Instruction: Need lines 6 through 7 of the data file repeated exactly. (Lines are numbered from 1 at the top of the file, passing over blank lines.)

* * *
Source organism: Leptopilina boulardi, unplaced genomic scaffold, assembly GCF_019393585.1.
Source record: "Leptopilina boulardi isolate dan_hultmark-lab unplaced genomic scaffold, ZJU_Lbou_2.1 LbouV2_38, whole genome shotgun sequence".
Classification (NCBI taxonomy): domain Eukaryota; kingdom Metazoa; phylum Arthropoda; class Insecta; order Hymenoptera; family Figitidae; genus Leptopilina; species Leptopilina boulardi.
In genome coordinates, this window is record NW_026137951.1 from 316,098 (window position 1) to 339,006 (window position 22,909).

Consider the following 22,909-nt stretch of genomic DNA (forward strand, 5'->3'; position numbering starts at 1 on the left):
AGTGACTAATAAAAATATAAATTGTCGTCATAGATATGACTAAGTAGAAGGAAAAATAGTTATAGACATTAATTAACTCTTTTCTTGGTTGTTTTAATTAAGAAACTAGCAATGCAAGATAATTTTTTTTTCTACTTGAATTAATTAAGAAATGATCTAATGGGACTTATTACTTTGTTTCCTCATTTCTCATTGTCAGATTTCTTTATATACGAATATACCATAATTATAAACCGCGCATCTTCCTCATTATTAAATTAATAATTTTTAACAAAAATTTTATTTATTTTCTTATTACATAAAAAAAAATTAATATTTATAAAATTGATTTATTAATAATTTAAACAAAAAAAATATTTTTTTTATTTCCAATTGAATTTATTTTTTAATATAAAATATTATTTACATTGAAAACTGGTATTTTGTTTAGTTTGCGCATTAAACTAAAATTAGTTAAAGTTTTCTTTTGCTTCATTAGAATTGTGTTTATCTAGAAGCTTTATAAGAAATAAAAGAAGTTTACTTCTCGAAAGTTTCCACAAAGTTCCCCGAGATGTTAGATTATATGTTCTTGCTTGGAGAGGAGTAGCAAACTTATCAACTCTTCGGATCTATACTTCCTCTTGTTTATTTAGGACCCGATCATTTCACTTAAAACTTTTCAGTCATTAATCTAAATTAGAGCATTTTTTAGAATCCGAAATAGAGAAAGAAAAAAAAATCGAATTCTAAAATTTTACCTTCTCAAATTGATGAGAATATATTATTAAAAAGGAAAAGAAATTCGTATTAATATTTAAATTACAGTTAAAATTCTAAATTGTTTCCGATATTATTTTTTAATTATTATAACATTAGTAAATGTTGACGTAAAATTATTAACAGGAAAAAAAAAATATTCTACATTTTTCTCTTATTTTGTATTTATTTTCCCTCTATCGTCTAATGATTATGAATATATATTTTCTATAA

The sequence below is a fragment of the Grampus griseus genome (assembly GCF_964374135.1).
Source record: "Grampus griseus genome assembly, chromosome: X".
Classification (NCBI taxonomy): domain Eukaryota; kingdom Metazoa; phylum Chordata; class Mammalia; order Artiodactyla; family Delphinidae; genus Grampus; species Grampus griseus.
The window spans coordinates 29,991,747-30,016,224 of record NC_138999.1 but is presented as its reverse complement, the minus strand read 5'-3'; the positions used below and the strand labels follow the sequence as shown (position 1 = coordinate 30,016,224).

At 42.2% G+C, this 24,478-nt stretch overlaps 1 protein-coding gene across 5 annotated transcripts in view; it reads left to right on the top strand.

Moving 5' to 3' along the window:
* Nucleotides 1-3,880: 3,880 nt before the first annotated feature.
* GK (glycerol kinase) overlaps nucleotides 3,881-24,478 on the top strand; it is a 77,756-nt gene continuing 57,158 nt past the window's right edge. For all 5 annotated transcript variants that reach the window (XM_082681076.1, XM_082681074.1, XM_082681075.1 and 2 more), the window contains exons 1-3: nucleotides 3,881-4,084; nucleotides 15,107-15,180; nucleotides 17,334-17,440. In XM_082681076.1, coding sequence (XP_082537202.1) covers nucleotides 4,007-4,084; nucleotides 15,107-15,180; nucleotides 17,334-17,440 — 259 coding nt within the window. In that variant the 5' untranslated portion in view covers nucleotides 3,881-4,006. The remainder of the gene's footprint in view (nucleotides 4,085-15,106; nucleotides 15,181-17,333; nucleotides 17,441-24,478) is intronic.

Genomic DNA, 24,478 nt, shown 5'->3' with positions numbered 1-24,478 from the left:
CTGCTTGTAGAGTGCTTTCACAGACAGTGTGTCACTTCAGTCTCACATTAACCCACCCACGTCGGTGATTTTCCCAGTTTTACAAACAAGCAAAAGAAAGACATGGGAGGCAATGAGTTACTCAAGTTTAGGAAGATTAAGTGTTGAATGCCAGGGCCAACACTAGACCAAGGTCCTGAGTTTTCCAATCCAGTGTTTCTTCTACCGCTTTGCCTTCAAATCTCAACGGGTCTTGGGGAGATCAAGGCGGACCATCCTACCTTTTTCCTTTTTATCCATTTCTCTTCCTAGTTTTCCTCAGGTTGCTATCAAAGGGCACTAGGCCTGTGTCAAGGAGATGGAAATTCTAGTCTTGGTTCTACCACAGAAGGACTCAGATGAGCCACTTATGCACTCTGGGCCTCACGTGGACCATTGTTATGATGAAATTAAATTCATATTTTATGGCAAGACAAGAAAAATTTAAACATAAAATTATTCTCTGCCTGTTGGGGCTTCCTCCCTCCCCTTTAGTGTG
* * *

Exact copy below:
AGTGACTAATAAAAATATAAATTGTCGTCATAGATATGACTAAGTAGAAGGAAAAATAGTTATAGACATTAATTAACTCTTTTCTTGGTTGTTTTAATTAAGAAACTAGCAATGCAAGATAATTTTTTTTTCTACTTGAATTAATTAAGAAATGATCTAATGGGACTTATTACTTTGTTTCCTCATTTCTCATTGTCAGATTTCTTTATATACGAATATACCATAATTATAAACCGCGCATCTTCCTCATTATTAAATTAATAATTTTTAACAAAAATTTTATTTATTTTCTTATTACATAAAAAAAAATTAATATTTATAAAATTGATTTATTAATAATTTAAACAAAAAAAATATTTTTTTTATTTCCAATTGAATTTATTTTTTAATATAAAATATTATTTACATTGAAAACTGGTATTTTGTTTAGTTTGCGCATTAAACTAAAATTAGTTAAAGTTTTCTTTTGCTTCATTAGAATTGTGTTTATCTAGAAGCTTTATAAGAAATAAAAGAAGTTTACTTCTCGAAAGTTTCCACAAAGTTCCCCGAGATGTTAGATTATATGTTCTTGCTTGGAGAGGAGTAGCAAACTTATCAACTCTTCGGATCTATACTTCCTCTTGTTTATTTAGGACCCGATCATTTCACTTAAAACTTTTCAGTCATTAATCTAAATTAGAGCATTTTTTAGAATCCGAAATAGAGAAAGAAAAAAAAATCGAATTCTAAAATTTTACCTTCTCAAATTGATGAGAATATATTATTAAAAAGGAAAAGAAATTCGTATTAATATTTAAATTACAGTTAAAATTCTAAATTGTTTCCGATATTATTTTTTAATTATTATAACATTAGTAAATGTTGACGTAAAATTATTAACAGGAAAAAAAAAATATTCTACATTTTTCTCTTATTTTGTATTTATTTTCCCTCTATCGTCTAATGATTATGAATATATATTTTCTATAA

The sequence below is a fragment of the Grampus griseus genome (assembly GCF_964374135.1).